Enough! A popular worship video a few years ago titled Me Church carried the tagline “where it’s all about you.” The video promises would-be attenders that the church service won’t start until they arrive, they won’t have to give but they can know what others do, a car wash and wax—even an oil change, Super Bowl tickets, and a pony (in the backyard).
But are these really worshipers? Are we? If our only motivation is what we get out of the service, then maybe not! Jesus said that God seeks those who worship God “in spirit and in truth” (John 4:23). Worshiping “in spirit” includes the realization that God is spiritual. Therefore we must be attuned to God’s will and work in the world. As Christians, worshiping “in truth” surely includes the idea of our lives conforming to the character and teachings of God revealed in the person and work of Jesus.
God complains about Judah’s worship practices, expressing no delight in sacrifice, offerings, incense, or solemn assemblies. Yet the levitical code prescribes these religious practices. How can God be so critical when the people attempt to follow God’s will? They indeed follow a form revealed by God, and they worship according to a semblance of truth. But they are not in sync with God’s spirit or God’s truth. They have forgotten that the fruit of authentic worship is faithful living. Worship calls them and us to repentance, ceasing evil to learn good, to seek justice, rescue the oppressed, and defend the widow. In other words, the measure of worship does not hinge on acquired information but on transformation by God.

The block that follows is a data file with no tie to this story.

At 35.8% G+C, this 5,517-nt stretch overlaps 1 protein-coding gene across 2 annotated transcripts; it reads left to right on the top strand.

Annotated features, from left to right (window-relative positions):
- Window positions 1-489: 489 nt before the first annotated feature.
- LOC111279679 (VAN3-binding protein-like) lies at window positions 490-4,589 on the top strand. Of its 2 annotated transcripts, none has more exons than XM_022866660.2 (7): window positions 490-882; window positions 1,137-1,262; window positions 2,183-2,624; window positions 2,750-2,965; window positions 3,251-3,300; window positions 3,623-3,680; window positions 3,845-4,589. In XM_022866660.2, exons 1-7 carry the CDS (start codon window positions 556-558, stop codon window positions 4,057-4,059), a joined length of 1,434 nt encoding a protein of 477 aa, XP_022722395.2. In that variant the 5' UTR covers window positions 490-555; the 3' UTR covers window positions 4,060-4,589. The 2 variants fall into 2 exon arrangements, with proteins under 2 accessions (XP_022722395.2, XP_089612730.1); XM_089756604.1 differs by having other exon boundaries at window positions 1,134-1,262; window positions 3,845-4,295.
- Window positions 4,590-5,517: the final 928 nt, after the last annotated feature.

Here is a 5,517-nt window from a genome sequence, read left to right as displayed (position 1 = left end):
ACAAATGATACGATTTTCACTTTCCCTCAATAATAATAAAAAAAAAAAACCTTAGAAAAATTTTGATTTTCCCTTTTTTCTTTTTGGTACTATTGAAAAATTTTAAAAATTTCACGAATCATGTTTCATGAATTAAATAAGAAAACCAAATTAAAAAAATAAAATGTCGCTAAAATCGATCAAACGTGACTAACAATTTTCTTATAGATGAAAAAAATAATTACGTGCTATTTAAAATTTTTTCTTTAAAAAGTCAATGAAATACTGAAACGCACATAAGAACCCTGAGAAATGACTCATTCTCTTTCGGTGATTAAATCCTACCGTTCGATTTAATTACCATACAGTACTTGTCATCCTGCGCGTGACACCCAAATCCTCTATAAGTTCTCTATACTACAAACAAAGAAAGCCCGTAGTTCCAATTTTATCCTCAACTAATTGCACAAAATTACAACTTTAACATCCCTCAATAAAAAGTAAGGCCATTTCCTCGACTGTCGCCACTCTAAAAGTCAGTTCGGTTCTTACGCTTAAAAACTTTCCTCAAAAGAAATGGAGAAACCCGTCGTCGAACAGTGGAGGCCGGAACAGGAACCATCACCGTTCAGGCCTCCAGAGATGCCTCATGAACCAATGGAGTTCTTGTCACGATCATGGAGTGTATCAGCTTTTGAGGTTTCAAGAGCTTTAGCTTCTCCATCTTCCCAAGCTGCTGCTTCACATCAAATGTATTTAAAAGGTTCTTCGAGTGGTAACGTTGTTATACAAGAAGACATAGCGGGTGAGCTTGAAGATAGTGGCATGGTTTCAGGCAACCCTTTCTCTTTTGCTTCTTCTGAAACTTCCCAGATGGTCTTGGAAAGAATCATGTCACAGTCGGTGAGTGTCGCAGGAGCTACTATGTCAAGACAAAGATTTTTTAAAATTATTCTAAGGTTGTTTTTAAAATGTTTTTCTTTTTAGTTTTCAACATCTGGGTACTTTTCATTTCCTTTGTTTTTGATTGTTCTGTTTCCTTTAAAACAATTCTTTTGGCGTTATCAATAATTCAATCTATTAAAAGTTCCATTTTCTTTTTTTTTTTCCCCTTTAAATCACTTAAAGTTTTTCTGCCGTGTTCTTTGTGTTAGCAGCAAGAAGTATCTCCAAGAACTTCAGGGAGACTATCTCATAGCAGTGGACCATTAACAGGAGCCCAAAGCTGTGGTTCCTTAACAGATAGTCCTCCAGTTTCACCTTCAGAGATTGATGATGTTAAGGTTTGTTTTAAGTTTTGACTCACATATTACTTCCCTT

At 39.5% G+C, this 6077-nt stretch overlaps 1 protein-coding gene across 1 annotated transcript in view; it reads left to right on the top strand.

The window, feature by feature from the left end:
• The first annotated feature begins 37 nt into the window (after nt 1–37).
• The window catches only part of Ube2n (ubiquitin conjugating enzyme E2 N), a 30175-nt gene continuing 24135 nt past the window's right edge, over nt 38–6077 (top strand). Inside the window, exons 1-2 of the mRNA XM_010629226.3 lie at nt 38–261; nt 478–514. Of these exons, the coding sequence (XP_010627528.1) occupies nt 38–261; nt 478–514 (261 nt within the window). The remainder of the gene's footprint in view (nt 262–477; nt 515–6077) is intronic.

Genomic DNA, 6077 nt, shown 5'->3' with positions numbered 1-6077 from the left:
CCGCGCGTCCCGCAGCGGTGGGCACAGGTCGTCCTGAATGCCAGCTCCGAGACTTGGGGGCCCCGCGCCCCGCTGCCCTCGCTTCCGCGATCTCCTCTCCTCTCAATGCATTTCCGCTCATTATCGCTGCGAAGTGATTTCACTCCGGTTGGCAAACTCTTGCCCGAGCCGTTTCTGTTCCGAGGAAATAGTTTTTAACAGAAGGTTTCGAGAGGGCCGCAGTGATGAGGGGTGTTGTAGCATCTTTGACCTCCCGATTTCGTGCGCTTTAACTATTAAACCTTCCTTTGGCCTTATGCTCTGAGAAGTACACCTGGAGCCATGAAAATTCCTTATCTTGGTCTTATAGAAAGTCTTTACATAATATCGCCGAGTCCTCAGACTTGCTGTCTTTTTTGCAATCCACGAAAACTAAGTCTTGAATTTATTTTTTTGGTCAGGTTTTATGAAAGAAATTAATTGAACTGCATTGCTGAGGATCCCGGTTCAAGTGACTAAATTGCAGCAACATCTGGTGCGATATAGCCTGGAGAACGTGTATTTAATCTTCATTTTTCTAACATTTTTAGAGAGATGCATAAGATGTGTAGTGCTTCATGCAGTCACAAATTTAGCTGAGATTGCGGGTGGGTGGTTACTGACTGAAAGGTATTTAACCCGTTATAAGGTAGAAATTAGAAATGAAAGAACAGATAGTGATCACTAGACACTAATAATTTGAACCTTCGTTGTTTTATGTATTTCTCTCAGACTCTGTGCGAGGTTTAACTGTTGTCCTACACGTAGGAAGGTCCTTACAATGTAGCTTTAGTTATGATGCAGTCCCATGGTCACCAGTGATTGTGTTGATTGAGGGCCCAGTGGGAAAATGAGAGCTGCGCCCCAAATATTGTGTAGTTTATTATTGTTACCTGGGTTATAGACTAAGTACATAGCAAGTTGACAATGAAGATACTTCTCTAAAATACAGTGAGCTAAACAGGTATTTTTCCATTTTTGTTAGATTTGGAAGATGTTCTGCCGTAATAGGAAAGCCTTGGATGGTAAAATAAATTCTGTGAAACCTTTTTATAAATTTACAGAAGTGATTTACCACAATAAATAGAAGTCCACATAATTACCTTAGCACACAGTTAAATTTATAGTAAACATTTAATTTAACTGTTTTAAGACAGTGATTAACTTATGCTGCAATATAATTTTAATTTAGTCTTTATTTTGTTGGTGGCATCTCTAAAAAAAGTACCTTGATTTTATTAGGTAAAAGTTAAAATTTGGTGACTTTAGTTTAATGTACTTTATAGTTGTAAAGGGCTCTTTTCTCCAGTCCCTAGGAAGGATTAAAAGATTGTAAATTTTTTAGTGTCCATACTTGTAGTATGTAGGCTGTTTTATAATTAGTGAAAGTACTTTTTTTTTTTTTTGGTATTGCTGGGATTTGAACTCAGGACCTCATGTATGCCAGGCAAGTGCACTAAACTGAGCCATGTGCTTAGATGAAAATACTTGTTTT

In worship, we are not the audience. God is! Instead of focusing on where we want God to bless us today, may we be vehicles of God’s blessing to others.
God, forgive our self-centered focus. May we remember to worship you in accordance with the Holy Spirit who expresses your truth this day. Amen.
ThelessonfromIsaiahandthepsalmcallthe people of God to “Hear!” The message has to do with sacri ces and burnt offerings: God does not want them! The sacri cial system had come to be understood as a means of attempting to manipulate God for self-centered purposes, and the texts there- fore call for worship that is God-centered. The Gospel lesson also calls the people of God to decision. Our use of nancial resources is inextricably linked to our conviction that the future and our destiny lie ultimately with God. What we believe about the future affects how we live in the present. This af rmation is precisely the message of Hebrews. The entrusting of one’s life and future to God is “the reality of things hoped for, the proof of things not seen.” For those who trust in God’s reign, “God is not ashamed to be called their God.”
• Read Isaiah 1:1, 10-20. In what ways can you let go of a self-centered focus in worship?
• Read Psalm 50:1-8, 22-23. What are your antidotes to worry? How do they allow you to deal with anxieties in your life?
• Read Hebrews 11:1-3, 8-16. What allows you to focus on the awe and wonder of being held in God’s grace?
• Read Luke 12:32-40. Where do you see God at work in your life? How is this awareness a part of having your “lamp lit”?
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